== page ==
So let’s start a chain email of our own. At the end of my email, you’ll find a lot of information about health insurance reform, distilled into 8 ways reform provides security and stability to those with or without coverage, 8 common myths about reform and 8 reasons we need health insurance reform now.

Right now, someone you know probably has a question about reform that could be answered by what’s below. So what are you waiting for? Forward this email.

Thanks,
David

David Axelrod
Senior Adviser to the President

P.S. We launched http://www.WhiteHouse.gov/realitycheck this week to knock down the rumors and lies that are floating around the internet. You can find the information below, and much more, there. For example, we’ve just added a video of Nancy-Ann DeParle from our Health Reform Office tackling a viral email head on. Check it out:

email_reality_check

http://www.whitehouse.gov/realitycheck/71/?e=11

For my purposes, I have here only reproduced the introductory section of the email, which is what I want to consider. You can read the complete text at: http://www.whitehouse.gov/blog/The-Return-of-the-Viral-Email/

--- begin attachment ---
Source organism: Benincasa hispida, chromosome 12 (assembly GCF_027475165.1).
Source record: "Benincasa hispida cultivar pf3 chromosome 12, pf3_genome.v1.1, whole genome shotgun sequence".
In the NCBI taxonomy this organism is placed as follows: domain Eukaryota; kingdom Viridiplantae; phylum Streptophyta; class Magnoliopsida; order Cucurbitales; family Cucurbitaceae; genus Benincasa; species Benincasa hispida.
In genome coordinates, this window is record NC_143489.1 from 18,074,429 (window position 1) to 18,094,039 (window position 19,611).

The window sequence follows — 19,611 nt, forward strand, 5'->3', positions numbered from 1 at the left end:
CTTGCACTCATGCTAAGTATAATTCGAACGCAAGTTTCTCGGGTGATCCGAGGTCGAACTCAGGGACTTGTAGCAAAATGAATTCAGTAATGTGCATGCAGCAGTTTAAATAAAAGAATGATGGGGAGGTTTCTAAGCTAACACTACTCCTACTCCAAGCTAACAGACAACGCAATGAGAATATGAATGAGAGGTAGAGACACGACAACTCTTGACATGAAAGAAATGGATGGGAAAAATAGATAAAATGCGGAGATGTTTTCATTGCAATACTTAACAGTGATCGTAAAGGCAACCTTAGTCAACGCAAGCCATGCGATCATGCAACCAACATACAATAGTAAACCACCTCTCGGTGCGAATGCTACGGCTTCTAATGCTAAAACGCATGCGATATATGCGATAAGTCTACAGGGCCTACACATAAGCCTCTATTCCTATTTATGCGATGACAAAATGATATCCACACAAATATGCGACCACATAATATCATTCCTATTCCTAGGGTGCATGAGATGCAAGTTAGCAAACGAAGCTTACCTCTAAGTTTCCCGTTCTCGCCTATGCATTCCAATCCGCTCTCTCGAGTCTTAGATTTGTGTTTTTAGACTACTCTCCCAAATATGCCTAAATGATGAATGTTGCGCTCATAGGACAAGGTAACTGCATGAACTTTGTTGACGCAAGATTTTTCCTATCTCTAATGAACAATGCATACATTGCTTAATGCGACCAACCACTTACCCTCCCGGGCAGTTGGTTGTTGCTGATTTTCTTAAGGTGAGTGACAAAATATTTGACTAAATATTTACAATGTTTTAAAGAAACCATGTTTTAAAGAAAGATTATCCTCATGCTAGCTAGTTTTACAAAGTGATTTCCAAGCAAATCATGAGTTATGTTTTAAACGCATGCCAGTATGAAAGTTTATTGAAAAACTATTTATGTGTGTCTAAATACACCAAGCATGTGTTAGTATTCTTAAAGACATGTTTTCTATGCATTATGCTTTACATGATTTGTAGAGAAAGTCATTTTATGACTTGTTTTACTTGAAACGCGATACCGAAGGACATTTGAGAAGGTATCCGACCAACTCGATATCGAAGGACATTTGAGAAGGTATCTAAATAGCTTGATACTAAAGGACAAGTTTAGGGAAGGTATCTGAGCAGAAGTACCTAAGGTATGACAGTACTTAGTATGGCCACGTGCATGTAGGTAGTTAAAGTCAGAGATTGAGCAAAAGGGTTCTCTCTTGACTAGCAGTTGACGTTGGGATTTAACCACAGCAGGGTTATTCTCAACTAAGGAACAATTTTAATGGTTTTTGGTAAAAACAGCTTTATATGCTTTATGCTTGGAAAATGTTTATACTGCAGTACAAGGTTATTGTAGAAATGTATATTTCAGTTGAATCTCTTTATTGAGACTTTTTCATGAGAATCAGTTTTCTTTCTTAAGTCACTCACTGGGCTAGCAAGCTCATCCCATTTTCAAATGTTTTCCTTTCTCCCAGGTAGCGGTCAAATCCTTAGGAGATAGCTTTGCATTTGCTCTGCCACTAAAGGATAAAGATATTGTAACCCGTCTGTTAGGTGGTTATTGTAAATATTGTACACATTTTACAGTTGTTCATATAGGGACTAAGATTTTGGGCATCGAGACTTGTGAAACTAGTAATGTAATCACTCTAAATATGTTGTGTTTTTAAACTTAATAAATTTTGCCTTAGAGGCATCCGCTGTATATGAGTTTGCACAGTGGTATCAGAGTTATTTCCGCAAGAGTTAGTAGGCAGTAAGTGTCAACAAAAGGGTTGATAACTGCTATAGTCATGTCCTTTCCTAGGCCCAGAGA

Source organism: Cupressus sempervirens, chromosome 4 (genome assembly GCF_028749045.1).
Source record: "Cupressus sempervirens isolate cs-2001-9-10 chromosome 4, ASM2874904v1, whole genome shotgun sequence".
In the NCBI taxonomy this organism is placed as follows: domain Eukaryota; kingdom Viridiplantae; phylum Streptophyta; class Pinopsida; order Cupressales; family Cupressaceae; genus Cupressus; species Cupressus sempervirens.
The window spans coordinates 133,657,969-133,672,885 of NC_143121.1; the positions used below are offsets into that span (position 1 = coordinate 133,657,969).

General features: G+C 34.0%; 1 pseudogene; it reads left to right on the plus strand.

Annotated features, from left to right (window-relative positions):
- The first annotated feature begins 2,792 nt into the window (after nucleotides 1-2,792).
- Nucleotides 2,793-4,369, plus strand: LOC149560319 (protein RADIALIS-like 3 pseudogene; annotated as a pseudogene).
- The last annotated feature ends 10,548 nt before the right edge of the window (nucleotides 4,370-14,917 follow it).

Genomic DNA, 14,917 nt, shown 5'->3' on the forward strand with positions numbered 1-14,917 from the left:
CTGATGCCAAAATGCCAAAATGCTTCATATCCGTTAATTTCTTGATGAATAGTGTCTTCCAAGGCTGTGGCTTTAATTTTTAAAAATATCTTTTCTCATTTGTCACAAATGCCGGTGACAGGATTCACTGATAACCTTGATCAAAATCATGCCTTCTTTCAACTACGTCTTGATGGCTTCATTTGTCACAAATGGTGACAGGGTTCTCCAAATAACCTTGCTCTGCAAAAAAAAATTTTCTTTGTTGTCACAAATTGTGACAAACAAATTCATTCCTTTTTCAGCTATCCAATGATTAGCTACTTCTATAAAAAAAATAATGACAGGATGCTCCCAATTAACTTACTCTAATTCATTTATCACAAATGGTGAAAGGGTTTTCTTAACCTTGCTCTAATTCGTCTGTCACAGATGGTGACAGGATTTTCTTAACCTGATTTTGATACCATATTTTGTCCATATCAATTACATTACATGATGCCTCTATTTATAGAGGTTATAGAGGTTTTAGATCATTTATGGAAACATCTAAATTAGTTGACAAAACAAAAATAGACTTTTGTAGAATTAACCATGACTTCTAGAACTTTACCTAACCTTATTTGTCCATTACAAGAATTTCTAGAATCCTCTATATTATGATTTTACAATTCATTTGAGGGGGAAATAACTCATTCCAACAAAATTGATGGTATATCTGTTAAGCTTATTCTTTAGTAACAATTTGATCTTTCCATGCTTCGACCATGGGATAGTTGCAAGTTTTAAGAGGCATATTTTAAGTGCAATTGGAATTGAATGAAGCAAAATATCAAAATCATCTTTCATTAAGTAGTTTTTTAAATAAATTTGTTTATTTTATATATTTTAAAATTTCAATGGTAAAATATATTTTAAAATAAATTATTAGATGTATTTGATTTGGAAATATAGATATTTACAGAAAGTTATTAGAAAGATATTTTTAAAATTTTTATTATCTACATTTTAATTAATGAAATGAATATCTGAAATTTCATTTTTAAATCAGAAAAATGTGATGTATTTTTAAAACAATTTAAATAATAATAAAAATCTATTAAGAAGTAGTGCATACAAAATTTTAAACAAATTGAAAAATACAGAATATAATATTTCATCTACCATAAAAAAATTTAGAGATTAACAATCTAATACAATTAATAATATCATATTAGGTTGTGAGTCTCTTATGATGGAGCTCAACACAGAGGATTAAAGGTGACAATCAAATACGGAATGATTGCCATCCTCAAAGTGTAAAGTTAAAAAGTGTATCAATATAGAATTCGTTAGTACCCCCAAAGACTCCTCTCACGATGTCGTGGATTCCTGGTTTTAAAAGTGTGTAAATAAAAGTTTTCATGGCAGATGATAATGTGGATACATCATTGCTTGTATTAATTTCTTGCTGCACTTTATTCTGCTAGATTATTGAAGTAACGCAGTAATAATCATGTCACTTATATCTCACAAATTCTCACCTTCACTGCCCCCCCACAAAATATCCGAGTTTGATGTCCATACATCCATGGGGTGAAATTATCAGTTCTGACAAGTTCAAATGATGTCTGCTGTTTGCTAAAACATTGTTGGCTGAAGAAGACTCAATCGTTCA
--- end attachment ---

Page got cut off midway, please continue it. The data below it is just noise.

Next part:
Now, what is my concern? Effective communication, as usual – and therefore, I was more than a bit taken aback by the tone and particular use of language in the email, issued after all by the “Senior Adviser to the President” and bearing both the “imprimatur” and letterhead of the White House. In fact, whitehouse.gov, the internet “face” of this administration has itself changed somewhat in character. For those not familiar with this web site, it was to be  an “open window” for the public to the White House and the current administration. On his first day in office, President Obama issued an executive order, the purpose of which was to ensure that the entire federal government should be more open, transparent, and internet-friendly. It stated that agencies must put information about their operations and decisions online and make them readily available to the public. So far so good. In spite of some “technical” glitches at first, whitehouse.gov has tried up until most recently to  practice what it has preached.